US non-farm payrolls were disappointing in August, the US economy added “only” 235 000 new jobs in August from 733 000 estimated by economist interviewed by Bloomberg. [v]
US equities were in turmoil in the month of September, September was the worst month since March 2020. Most major indices were down. The blue-chip S&P 500 lost more than 4.5%, the tech heavy NASDAQ lost just above 5% and the DOW also 4.3%.
Angela Merkel’s 16-year rule of Europe’s largest economy is coming to an end, and she seems justifiably described as one of the greatest leaders in recent times, and has led Germany with stoic professionalism not often seen in politics.
Germany’s federal election on September 26th yielded a close finish. The centre-left Social Democratic Party (SPD) took the largest share of the vote and will be the largest party in the new Bundestag, narrowly beating the centre-right Christian Democratic Union (CDU) and its Bavarian sister party, the Christian Social Union (CSU) into second place.
After growing at 1% in June, the United Kingdom economy only grew 0.1% in July, this was primarily caused by the surge in the delta variant as employees were forced to self-isolate and consumers spent less.
The Eurozone economy grew by 2.2 % in the 2nd quarter of 2021 as the easing of restrictions spurred economic activity, as in mid- September the Eurozone countries have vaccinated more than 65% of their total population.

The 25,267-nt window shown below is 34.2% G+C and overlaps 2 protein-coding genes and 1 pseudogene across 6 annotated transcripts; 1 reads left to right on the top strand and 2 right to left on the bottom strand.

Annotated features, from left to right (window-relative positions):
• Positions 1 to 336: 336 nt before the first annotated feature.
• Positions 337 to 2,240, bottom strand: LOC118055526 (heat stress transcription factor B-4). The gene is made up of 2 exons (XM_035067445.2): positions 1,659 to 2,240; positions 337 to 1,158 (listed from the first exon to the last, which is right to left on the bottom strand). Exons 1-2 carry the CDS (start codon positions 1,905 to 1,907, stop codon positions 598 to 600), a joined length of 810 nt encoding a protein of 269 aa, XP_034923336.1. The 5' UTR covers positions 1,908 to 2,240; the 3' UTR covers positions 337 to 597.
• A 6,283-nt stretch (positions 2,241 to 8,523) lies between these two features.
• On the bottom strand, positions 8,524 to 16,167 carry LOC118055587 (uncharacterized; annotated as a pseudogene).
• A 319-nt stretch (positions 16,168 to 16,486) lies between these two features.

European equity markets followed the global trend in the month of September, the blue-chip index Euro 350 lost nearly 3% in the month of September. The DAX also suffered heavy losses due to the uncertain political future, the German equity index, fell 3.6%. [vi]
The Eurozone’s 2nd biggest economy, France, also suffered heavy losses, the CAC lost 2.6% of its value in September.
European nominal Bonds indices were also mostly down, with inflation-linked bonds being the only fixed income indices which gained in September, investors are paying up to hedge against for expected inflation.
The Banco Central do Brasil (BCB) hiked interest rates by 100 basis points to 6.25%, in-line with market consensus. The Brazilian central raised rates for the fifth time since the rate hiking cycle started in March. The monetary authority also acknowledged inflation will be higher than expected, inflation is expected to be 8.5% for 2021 from 6.5% previously estimated.
In an unexpected move the Turkish Central Bank cut interest rates by 1% to 18%, the move pushed the Turkish Lira to an all-time low. Turkey’s inflation is currently sitting at over 19%, and real interest rates are negative for the first time since October last year.